Gus and Wes show no reaction to news of Doc Daneeka's death, nor surprise at the fact that he comes to see them alive.. They are apathetic towards him and aren't interested in the conflicting news.

He [Yossarian] could not make them (the new roomies) understand that he was a crotchety old fogey of twenty-eight, that he belonged to another generation, another era, another world, that having a good time bored him and was not worth the effort, and that they bored him, too. (32.11)

Yossarian is indifferent towards having fun. He finds it boring or not worth the effort. War has rendered everything decidedly not fun and put Yossarian in a permanent state of paranoia and exhaustion.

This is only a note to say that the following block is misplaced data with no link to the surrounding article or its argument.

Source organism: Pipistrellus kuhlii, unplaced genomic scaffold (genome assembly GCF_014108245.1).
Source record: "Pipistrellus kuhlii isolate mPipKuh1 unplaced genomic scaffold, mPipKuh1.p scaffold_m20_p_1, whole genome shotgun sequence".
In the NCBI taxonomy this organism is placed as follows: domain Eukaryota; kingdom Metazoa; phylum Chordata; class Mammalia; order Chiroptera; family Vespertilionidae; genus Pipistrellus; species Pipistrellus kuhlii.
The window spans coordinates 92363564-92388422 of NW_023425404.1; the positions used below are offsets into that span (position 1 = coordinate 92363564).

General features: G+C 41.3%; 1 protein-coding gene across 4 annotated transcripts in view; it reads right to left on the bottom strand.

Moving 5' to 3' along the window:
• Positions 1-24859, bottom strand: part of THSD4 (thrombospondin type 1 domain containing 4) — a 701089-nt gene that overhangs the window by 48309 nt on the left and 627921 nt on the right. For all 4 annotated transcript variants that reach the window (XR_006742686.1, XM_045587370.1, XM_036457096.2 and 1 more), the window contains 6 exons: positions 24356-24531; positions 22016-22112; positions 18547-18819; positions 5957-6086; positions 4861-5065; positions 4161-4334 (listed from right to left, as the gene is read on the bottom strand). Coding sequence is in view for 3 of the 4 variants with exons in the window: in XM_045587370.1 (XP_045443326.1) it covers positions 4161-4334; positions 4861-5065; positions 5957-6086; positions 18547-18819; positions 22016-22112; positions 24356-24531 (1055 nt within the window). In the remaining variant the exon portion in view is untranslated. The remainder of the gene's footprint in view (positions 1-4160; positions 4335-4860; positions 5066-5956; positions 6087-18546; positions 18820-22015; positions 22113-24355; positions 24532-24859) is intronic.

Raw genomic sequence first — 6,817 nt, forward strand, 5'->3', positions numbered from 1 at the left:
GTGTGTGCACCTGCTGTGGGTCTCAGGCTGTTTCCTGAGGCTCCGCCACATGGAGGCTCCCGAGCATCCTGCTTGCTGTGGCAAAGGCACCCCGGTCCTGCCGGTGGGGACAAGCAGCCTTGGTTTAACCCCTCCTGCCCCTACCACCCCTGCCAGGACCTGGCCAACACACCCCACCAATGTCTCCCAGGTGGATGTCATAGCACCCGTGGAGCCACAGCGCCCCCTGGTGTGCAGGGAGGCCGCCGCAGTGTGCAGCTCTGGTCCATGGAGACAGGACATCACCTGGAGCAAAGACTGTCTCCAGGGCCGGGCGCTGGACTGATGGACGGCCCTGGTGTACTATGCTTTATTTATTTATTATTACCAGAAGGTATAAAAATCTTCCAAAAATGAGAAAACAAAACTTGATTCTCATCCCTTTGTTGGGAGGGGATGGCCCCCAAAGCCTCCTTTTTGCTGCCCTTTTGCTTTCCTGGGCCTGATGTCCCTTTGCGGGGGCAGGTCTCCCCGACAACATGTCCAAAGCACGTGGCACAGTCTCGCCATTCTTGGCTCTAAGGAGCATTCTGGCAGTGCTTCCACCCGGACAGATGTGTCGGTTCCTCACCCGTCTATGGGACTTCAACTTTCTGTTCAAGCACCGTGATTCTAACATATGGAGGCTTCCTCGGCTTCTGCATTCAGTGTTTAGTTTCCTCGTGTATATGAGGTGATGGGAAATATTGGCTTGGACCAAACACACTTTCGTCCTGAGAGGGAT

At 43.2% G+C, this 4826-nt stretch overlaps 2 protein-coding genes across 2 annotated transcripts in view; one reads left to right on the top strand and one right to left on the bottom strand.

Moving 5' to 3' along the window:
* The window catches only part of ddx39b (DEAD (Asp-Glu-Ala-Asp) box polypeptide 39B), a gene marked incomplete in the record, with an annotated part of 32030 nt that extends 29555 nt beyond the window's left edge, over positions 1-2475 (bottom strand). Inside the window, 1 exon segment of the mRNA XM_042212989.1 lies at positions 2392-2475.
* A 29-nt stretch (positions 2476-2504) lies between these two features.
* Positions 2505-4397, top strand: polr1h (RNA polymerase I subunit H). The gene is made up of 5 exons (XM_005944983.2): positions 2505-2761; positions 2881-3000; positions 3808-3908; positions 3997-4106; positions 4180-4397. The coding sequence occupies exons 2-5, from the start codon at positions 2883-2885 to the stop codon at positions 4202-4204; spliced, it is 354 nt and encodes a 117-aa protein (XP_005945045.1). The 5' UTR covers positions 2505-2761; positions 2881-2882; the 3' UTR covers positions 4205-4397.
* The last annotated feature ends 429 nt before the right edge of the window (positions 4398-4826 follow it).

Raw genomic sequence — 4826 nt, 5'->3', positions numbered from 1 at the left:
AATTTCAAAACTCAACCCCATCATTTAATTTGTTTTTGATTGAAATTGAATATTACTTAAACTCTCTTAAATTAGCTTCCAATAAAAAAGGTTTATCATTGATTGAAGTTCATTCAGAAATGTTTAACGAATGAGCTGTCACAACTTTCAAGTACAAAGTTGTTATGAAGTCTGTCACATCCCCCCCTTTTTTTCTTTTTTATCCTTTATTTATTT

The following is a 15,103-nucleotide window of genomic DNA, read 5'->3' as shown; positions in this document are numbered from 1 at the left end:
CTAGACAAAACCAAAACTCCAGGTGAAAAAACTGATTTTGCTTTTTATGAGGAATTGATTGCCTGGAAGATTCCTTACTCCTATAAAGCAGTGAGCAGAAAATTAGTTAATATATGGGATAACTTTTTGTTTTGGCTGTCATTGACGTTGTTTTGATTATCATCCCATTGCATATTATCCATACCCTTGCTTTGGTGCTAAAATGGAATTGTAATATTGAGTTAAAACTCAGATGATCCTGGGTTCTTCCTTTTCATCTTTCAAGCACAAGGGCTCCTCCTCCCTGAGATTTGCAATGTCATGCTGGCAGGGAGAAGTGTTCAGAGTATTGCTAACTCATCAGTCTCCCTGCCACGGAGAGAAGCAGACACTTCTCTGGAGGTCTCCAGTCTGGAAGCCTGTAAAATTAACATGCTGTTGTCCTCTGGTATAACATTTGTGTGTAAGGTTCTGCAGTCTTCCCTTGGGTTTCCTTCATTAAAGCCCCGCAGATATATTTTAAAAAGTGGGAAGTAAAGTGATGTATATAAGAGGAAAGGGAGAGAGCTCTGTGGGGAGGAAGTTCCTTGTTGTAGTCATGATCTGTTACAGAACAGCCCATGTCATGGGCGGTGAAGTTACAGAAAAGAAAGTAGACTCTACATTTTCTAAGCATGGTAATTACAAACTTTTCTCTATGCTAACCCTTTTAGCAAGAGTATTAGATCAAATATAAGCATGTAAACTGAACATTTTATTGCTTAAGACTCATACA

She didn't care about them a bit, and it upset them terribly. They shook her roughly each time she yawned. She did not seem to care about anything, not even when they threatened to throw her out the window. They were utterly demoralized men of distinction. She was bored and indifferent and wanted very much to sleep. (33.23)

The apathy of Nately's prostitute affects the German officers badly. They obtain no joy from her because she doesn't care what they do to her. So they are happy to get rid of her when the Americans arrive.

One of the three sitting men cursed pugnaciously and hurled a wine bottle down at Yossarian when he turned to look up. The bottle shattered harmlessly far away with a brief and muted noise. Yossarian continued walking away at the same listless, unhurried pace, hands buried in his pockets. (39.81)

Yossarian is so dazed and jaded by the many tragedies around him in Rome that he does not even stop to help the woman getting raped.